Here I will explain why it is important to believe what the Bible and the Qur’an both teach, which is that humans are created by God in the image of God. The Bible explains this in Genesis, and that belief is fulfilled in Christianity through Jesus Christ, as Son of Man. The Qur’an supports this belief through a vivid image, of God instructing the angels to bow in obeisance to the first man, Adam.
A December 7 article on zenit.org regarding the release of a book by an atheist who is a cordial intellectual colleague of Pope Benedict’s contains this quote where the atheist points out that this belief is important for all to embrace, in order to maintain identity. Here is the quote (and, by the way, the word “prescind” means to separate from what has gone before):
Pera noted that Christianity's concept of the human person as created in the image of God is not something found in other cultures, and said that this exists "prior to the state's intervention.
"If we prescind from these Christian principles, he warned, we will have destroyed our constitutional heritage.
So Pera argues the importance of maintaining this lofty principle of Christianity, even if one is not a believer. That is an excellent point. It is reading this that I got the idea to explain why exactly, from the theological perspective, and the important societal implication, that God created humans in his image. I especially want atheists and agnostics to understand this, as it might help them to overcome an intellectual blockage that they have toward faith in God.
God created humans in his image because even though God knows that every human cannot help but fall short of being divine in reality of spirit, behavior or mind, God gives as a gift to every human a goal to reach that protects them from fellow humans who would pull them down into despair.
For example, imagine being a child who grows up in a totally dysfunctional family filled with violence, abuse and addiction. Suppose that the child is raised to believe that he or she can “Never do any better than be exactly like his or her parents or ‘caregivers.’” You might argue that a child could look to neighbors, or school teachers, as role models, and thus “overcome” the inculcation that he or she must be exactly as the parents and is no better. But here is the problem with that argument. One is that the child might be in a culture that is rife with negative role models everywhere, drowning out the one or two role models that seem to rise above. The second problem is that children cannot separate themselves from what they are told at a young and formative age, and so they cannot discern disbelieving that they are only as good as the parents and community cohorts, and that they can strive to be “as good as” the best available role model. And that is the third problem, which is that the child, even if he or she relates to the best role model, cannot imagine being even better, striving for more, than the best role model that they are exposed to in their milieu.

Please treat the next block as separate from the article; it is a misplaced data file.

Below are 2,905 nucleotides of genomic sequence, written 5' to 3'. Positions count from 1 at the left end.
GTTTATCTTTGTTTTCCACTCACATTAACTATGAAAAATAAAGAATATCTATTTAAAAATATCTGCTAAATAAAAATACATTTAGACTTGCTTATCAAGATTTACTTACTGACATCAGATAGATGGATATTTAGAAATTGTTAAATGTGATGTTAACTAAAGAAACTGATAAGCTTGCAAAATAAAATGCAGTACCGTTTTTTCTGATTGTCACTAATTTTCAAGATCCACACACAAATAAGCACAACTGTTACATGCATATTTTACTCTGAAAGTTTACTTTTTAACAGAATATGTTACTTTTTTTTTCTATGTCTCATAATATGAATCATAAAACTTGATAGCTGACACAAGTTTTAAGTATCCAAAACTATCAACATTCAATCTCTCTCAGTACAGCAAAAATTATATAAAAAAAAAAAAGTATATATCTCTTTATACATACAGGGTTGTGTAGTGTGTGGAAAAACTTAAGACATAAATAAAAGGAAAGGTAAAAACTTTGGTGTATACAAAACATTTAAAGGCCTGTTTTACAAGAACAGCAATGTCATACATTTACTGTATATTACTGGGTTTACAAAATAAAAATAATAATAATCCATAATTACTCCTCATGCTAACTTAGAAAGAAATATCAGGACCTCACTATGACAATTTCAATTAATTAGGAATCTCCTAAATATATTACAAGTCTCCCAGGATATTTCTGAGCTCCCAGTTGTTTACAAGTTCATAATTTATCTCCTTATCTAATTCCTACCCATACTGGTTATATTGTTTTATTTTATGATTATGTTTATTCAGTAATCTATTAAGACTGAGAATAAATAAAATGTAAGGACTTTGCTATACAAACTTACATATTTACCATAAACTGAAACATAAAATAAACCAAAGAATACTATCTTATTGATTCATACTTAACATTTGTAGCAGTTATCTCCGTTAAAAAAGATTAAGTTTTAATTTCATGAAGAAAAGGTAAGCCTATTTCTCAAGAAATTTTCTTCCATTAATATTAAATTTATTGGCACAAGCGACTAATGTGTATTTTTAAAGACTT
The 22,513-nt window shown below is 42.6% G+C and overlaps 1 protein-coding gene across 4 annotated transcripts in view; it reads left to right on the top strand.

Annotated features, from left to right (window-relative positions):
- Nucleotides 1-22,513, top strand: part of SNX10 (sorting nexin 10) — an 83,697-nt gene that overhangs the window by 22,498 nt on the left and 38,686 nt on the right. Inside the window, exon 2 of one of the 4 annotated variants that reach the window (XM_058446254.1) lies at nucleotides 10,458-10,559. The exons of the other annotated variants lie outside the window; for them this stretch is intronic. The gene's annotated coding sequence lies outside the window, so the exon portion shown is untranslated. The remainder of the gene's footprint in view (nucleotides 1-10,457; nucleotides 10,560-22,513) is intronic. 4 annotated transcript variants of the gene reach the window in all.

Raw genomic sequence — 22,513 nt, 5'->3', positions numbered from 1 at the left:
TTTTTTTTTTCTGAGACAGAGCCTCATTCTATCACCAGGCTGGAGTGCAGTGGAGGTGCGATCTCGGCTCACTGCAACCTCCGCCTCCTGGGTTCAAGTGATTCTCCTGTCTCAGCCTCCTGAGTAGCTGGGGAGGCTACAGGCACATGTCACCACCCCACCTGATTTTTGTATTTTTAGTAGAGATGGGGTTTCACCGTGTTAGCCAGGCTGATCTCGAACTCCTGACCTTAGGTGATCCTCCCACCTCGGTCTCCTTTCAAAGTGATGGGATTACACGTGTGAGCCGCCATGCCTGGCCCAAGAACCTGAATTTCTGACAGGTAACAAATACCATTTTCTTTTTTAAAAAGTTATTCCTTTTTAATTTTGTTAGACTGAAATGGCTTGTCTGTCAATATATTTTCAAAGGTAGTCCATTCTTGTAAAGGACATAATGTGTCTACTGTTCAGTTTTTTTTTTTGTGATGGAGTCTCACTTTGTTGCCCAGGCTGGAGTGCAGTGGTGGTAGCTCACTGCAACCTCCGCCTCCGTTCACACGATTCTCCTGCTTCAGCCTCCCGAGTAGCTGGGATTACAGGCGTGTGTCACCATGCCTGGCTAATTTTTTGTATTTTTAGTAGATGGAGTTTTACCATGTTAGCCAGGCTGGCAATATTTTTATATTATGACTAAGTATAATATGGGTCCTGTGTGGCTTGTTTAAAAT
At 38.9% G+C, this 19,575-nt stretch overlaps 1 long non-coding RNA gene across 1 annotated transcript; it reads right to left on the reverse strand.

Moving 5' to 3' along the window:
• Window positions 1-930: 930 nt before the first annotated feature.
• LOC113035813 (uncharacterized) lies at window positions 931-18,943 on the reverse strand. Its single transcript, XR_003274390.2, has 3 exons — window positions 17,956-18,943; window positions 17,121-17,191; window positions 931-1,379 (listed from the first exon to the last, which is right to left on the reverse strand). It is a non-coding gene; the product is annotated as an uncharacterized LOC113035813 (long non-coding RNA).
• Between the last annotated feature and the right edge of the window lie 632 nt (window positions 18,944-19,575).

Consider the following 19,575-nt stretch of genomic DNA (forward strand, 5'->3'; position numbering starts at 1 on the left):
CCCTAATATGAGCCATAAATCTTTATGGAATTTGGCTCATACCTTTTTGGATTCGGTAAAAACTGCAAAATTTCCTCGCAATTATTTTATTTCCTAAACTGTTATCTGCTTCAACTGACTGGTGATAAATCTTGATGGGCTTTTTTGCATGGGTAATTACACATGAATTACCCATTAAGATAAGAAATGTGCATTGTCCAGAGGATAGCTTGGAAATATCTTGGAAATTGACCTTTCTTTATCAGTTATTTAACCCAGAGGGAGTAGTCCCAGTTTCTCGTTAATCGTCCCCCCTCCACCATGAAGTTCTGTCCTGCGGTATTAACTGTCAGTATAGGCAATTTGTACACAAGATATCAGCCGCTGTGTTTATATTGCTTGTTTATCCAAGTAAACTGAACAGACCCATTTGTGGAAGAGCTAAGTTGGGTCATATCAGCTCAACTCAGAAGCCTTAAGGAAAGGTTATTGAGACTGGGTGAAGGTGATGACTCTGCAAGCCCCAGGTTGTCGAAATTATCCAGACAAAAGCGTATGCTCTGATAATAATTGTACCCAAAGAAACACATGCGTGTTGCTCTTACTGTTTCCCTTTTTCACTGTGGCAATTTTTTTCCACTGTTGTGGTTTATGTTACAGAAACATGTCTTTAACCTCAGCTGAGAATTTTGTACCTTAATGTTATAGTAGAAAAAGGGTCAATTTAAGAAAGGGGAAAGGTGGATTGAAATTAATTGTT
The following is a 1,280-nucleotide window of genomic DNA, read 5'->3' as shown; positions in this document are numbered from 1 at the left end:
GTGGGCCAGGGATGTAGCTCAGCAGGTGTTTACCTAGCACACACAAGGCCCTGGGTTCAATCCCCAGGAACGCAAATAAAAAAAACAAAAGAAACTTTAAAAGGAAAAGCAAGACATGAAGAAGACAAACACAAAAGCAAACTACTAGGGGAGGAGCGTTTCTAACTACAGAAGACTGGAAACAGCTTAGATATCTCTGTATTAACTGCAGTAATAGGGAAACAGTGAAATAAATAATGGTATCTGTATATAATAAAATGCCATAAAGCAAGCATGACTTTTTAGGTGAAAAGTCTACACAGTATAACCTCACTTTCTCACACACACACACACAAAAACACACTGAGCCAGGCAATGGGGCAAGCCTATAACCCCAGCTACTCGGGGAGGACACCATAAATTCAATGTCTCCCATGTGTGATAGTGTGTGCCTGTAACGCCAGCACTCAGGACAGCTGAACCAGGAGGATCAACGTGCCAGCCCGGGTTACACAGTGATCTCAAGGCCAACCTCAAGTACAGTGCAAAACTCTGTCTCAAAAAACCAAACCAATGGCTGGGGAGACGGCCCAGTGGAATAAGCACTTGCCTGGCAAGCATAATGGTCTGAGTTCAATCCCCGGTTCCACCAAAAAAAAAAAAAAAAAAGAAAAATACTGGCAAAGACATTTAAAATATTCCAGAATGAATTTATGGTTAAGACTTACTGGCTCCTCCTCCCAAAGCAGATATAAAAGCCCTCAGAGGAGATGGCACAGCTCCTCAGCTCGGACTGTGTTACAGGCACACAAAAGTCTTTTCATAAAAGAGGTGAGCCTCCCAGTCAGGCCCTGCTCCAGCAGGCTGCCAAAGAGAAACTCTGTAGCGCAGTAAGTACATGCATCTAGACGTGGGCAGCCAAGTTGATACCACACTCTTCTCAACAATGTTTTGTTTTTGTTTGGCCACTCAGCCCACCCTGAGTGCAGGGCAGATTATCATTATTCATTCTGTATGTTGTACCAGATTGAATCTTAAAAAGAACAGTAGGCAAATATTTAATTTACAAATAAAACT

Extend that analogy, then, to a child who is born into an avowed anti-religion and anti-God society as was the Soviet Union. Now the child can no longer imagine being better than the best role model within their society of enforced “equality” of the lowest common denominator. If you are old enough to remember the old Soviet Union, you know what I mean. China, too, went through that phase. It is for that reason that certain citizens in both the Soviet Union and China clung, often in secret and in peril, to belief in God. Knowledge that one is created in the image of God is one of God’s greatest gifts to humans, and it is a God-given impulse, a spiritual and not biological "DNA" within humans who thirst to know this and to believe. It is not a biological gift, or one that has come into being through “natural law” or “natural selection,” as atheists might incorrectly posit. It is not “instinctive” to strive for the highest moral and spiritual goodness. Actually, one would be more accurate to say that striving to the highest moral and spiritual goodness is counter to evolutionary survival instinct. After all, omnivores, from whom humans descend, did not have an evolutionary reward for pausing from their quest for food to love their neighbor, and to believe that they are in the image of God. That is why this belief did not, as Pera points out, spring up in any culture as a belief before that of Christianity.
God created humans in his image and told them of that truth so that every human who believes has access to the gift of reaching for the highest goodness possible, regardless of the political, societal and familial situation in which he or she was born. This belief cannot be explained as a natural law or an evolutionary or survival trait because, in fact, all arguments demonstrate the opposite, that this belief is counterintuitive to all of life forms.
I hope that you have found this helpful.